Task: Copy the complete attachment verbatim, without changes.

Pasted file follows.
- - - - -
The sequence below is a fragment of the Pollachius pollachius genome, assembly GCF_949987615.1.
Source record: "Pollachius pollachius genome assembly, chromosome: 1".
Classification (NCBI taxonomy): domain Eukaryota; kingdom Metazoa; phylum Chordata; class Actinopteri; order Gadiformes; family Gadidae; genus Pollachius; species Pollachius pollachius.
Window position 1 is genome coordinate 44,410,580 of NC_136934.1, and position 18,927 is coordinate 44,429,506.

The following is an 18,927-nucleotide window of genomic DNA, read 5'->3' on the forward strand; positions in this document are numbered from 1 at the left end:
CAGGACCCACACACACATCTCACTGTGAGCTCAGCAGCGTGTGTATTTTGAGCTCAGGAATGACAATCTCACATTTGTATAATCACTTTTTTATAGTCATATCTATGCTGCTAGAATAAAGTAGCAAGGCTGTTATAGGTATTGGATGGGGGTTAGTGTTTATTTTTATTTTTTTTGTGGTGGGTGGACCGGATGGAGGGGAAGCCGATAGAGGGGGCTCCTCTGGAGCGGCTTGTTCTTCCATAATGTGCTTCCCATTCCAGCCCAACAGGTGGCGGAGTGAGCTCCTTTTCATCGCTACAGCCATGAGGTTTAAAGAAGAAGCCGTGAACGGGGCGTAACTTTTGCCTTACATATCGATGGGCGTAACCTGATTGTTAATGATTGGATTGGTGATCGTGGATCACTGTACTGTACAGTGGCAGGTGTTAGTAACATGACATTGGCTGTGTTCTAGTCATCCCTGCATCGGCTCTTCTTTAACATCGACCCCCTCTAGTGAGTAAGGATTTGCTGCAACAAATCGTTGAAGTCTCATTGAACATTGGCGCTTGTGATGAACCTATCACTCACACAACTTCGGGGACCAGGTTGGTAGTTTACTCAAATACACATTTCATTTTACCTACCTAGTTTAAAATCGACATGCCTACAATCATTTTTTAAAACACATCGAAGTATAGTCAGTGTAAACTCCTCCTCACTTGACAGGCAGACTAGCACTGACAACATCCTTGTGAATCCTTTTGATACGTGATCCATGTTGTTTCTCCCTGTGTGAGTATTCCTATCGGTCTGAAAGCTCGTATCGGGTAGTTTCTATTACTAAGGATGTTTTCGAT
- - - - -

The sequence below is a fragment of the Pollachius pollachius genome, assembly GCF_949987615.1.
Source record: "Pollachius pollachius genome assembly, chromosome: 1".
Classification (NCBI taxonomy): domain Eukaryota; kingdom Metazoa; phylum Chordata; class Actinopteri; order Gadiformes; family Gadidae; genus Pollachius; species Pollachius pollachius.
Window position 1 is genome coordinate 44,410,580 of NC_136934.1, and position 18,927 is coordinate 44,429,506.

The following is an 18,927-nucleotide window of genomic DNA, read 5'->3' on the forward strand; positions in this document are numbered from 1 at the left end:
CAGGACCCACACACACATCTCACTGTGAGCTCAGCAGCGTGTGTATTTTGAGCTCAGGAATGACAATCTCACATTTGTATAATCACTTTTTTATAGTCATATCTATGCTGCTAGAATAAAGTAGCAAGGCTGTTATAGGTATTGGATGGGGGTTAGTGTTTATTTTTATTTTTTTTGTGGTGGGTGGACCGGATGGAGGGGAAGCCGATAGAGGGGGCTCCTCTGGAGCGGCTTGTTCTTCCATAATGTGCTTCCCATTCCAGCCCAACAGGTGGCGGAGTGAGCTCCTTTTCATCGCTACAGCCATGAGGTTTAAAGAAGAAGCCGTGAACGGGGCGTAACTTTTGCCTTACATATCGATGGGCGTAACCTGATTGTTAATGATTGGATTGGTGATCGTGGATCACTGTACTGTACAGTGGCAGGTGTTAGTAACATGACATTGGCTGTGTTCTAGTCATCCCTGCATCGGCTCTTCTTTAACATCGACCCCCTCTAGTGAGTAAGGATTTGCTGCAACAAATCGTTGAAGTCTCATTGAACATTGGCGCTTGTGATGAACCTATCACTCACACAACTTCGGGGACCAGGTTGGTAGTTTACTCAAATACACATTTCATTTTACCTACCTAGTTTAAAATCGACATGCCTACAATCATTTTTTAAAACACATCGAAGTATAGTCAGTGTAAACTCCTCCTCACTTGACAGGCAGACTAGCACTGACAACATCCTTGTGAATCCTTTTGATACGTGATCCATGTTGTTTCTCCCTGTGTGAGTATTCCTATCGGTCTGAAAGCTCGTATCGGGTAGTTTCTATTACTAAGGATGTTTTCGAT